x = (1, 2)
x[0] = 10
TypeError                                 Traceback (most recent call last)
Cell In[13], line 2
      1 x = (1, 2)
----> 2 x[0] = 10

TypeError: 'tuple' object does not support item assignment

We’ll say more about the role of mutable and immutable data a bit later.

Tuples (and lists) can be “unpacked” as follows

integers = (10, 20, 30)
x, y, z = integers

You’ve actually seen an example of this already.

Tuple unpacking is convenient and we’ll use it often. Slice Notation#

To access multiple elements of a sequence (a list, a tuple or a string), you can use Python’s slice notation.

For example,

a = ["a", "b", "c", "d", "e"]
['b', 'c', 'd', 'e']
['b', 'c']

The general rule is that a[m:n] returns n - m elements, starting at a[m].

Negative numbers are also permissible

a[-2:]  # Last two elements of the list
['d', 'e']

You can also use the format [start:end:step] to specify the step

['a', 'c', 'e']

Using a negative step, you can return the sequence in a reversed order

a[-2::-1] # Walk backwards from the second last element to the first element
['d', 'c', 'b', 'a']

The same slice notation works on tuples and strings

s = 'foobar'
s[-3:]  # Select the last three elements
'bar' Sets and Dictionaries#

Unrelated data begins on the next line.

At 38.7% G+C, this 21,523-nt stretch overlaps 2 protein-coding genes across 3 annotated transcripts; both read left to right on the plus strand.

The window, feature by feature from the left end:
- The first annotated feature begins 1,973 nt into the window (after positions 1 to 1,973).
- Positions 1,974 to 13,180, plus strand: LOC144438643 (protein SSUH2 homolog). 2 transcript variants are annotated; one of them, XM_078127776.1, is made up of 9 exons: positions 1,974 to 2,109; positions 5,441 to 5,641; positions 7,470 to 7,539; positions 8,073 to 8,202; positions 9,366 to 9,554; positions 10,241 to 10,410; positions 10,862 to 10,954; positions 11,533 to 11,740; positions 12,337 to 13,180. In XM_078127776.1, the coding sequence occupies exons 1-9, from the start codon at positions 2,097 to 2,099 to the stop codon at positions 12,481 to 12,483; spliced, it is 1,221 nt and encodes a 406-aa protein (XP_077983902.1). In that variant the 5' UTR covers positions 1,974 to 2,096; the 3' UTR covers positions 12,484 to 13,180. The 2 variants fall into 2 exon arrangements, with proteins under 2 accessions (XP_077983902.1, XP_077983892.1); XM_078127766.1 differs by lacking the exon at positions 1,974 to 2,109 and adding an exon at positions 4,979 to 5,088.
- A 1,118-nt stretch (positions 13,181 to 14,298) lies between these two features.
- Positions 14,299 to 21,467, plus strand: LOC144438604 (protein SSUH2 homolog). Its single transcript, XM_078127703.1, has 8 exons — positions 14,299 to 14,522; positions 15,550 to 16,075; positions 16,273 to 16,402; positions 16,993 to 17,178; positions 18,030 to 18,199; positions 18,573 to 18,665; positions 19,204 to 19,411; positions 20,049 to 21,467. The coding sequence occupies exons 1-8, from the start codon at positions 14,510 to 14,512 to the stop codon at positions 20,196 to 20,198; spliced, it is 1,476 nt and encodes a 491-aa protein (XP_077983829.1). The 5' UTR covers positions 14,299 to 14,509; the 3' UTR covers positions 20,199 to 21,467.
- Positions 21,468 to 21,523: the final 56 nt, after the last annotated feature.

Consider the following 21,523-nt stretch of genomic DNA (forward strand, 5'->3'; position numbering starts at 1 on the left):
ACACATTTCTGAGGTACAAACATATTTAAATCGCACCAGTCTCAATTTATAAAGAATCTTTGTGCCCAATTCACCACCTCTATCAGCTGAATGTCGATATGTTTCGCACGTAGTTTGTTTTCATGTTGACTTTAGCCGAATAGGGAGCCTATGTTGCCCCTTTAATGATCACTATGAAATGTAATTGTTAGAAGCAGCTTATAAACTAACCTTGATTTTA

Two other container types we should mention before moving on are sets and dictionaries.

Dictionaries are much like lists, except that the items are named instead of numbered

d = {'name': 'Frodo', 'age': 33}

The names 'name' and 'age' are called the keys.

The objects that the keys are mapped to ('Frodo' and 33) are called the values.

Sets are unordered collections without duplicates, and set methods provide the usual set-theoretic operations

s1 = {'a', 'b'}
s2 = {'b', 'c'}

The set() function creates sets from sequences

s3 = set(('foo', 'bar', 'foo'))
{'bar', 'foo'}

5.3. Input and Output#

Let’s briefly review reading and writing to text files, starting with writing

f = open('newfile.txt', 'w')   # Open 'newfile.txt' for writing
f.write('Testing\n')           # Here '\n' means new line
f.write('Testing again')


  • The built-in function open() creates a file object for writing to.

  • Both write() and close() are methods of file objects.

Where is this file that we’ve created?

Recall that Python maintains a concept of the present working directory (pwd) that can be located from with Jupyter or IPython via